Wednesday, 24 August 2011
On The Origins Of HIV (part 2 of 3)
So the question is this: what discovery was made in 1999 that painted the picture of the evolutionary origins of HIV? It all stated with a frozen sample of SIV which was found in the species Pan troglodytes troglodytes, commonly referred to as the chimpanzee. This sample of SIVcpz (with the cpz standing for chimpanzee) was discovered and analysed by Gao et al. who published their findings in the journal Nature. In their paper they listed 5 criteria which provide strong evidence of a link between SIV and HIV. These were…
1) Similarities in viral genome organisation
2) Phylogenetic relatedness (a way of looking at how closely related two things are in an evolutionary sense)
3) Prevalence in natural host
4) Geographical coincidence
5) Plausible routes of transmission
SIVcpz satisfied all of these criteria. In particular, this strain of SIVcpz showed very close genetic similarity to HIV-1 (the pandemic strain of the virus) indicating that HIV may have stemmed from SIV (it is thought to be that way round, as SIV has been known of for much longer and is now believed to be around 32,000 years old, much older than the human counterpart).
Once strong evidence of a link between HIV and SIV had been found, the next mystery to solve was why SIV mutated to produce HIV. Many theories have been proposed, the most plausible of these being known as the “hunter theory”. This theory centres on the premise that SIV was able to get into humans through the preparation of bush meat in Africa. The killing and eating of chimpanzee meat would have allowed for the blood of the chimps to come into contact with any wounds or cuts the hunters may have suffered. This mixing of blood gave the chance for SIV to enter a new human host. Once inside humans, the SIV would have come under attack from our immune system. as with any virus. This in turn would have applied selection pressure to the SIV, forcing it to evolve rapidly in order to ensure its survival. This rapid evolution eventually made the SIV perfectly adapted to survive in its new host and less well adapted to survive in its former host – thus completing the transition from SIV to HIV. And so it began…
From this humble beginning the infection of a few hunter-gatherers in Africa, HIV was able to spread worldwide and infect some 33.3 million people. However, the question still remained when did SIV jump from chimps to man and subsequently evolve to HIV, a process known as zoonosis. The earliest samples of HIV date back to just over 50 years ago. A plasma sample of HIV was found in an adult male in what is now the Democratic Republic of Congo, dating to 1959 (Zhu et al. 1998) and later, a lymph node sample was found in an adult female from the same area dating to 1960 (Worborey et al. 2008). Using these early samples Worobey et al. came up with an estimate for the zoonosis to have occurred sometime between 1884 and 1924, a date estimated by using the mutation rate between the two early samples of HIV and then comparing rate of change with the change made from the SIV genome. Think of this in terms of a car journey – if you know the distance between points A and B during a particular journey is 30 miles and you know this took an hour, you can easily work out the mph speed. If you also knew where you started your journey and how far you’ve travelled, let’s say 120 miles, you can work out that you started the journey 4 hours ago (assuming a constant speed). Using this metaphor, the genomes of the two different HIV samples can be thought of as points A and B and SIV can be thought of as the starting point.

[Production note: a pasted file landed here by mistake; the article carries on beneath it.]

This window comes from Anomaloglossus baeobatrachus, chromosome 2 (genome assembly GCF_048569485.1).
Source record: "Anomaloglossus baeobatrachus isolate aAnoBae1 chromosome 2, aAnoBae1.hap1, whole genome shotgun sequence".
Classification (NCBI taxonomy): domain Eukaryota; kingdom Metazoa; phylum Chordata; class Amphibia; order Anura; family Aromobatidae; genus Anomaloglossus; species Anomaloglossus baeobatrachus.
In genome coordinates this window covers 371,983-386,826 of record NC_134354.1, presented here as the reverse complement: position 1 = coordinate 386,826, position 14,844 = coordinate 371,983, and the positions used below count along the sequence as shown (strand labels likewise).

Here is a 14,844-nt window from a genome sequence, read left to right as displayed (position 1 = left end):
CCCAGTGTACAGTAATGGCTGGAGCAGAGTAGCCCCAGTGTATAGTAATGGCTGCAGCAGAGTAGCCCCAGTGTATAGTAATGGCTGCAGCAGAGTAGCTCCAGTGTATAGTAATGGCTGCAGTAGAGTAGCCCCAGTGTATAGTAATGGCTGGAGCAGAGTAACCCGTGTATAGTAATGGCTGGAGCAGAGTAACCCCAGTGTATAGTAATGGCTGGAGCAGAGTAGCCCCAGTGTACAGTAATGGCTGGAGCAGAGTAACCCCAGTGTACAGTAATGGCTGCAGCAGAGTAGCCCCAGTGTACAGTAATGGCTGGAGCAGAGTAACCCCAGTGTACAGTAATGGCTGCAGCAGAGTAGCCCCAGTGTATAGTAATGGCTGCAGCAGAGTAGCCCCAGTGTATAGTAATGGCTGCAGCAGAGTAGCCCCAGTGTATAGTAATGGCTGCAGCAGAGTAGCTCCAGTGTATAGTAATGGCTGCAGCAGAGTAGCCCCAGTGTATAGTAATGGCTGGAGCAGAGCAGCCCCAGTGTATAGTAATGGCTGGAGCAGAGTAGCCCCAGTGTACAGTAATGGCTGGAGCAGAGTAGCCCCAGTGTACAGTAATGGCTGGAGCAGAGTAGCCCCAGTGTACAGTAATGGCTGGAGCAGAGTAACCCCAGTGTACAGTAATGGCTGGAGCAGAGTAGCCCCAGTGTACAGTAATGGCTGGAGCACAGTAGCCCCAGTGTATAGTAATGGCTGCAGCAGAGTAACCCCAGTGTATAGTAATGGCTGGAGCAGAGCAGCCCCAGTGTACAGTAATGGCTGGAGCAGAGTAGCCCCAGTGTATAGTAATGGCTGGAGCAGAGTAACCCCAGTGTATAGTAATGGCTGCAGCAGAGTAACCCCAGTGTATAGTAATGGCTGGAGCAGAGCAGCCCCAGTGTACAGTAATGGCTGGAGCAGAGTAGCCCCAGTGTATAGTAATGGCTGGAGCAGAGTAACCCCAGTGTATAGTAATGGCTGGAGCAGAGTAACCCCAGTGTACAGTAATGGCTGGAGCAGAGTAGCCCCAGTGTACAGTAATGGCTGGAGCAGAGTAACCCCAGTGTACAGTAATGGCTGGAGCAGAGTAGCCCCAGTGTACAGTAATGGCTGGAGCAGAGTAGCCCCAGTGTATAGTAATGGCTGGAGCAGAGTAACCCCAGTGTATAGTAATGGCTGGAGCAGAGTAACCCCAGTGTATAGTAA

So that concludes what is generally accepted as the origins of HIV. In my next post we will have a look at some of the conspiracy theories surrounding HIV and why they deserve the title “conspiracy” in order to round off this 3 part blog post.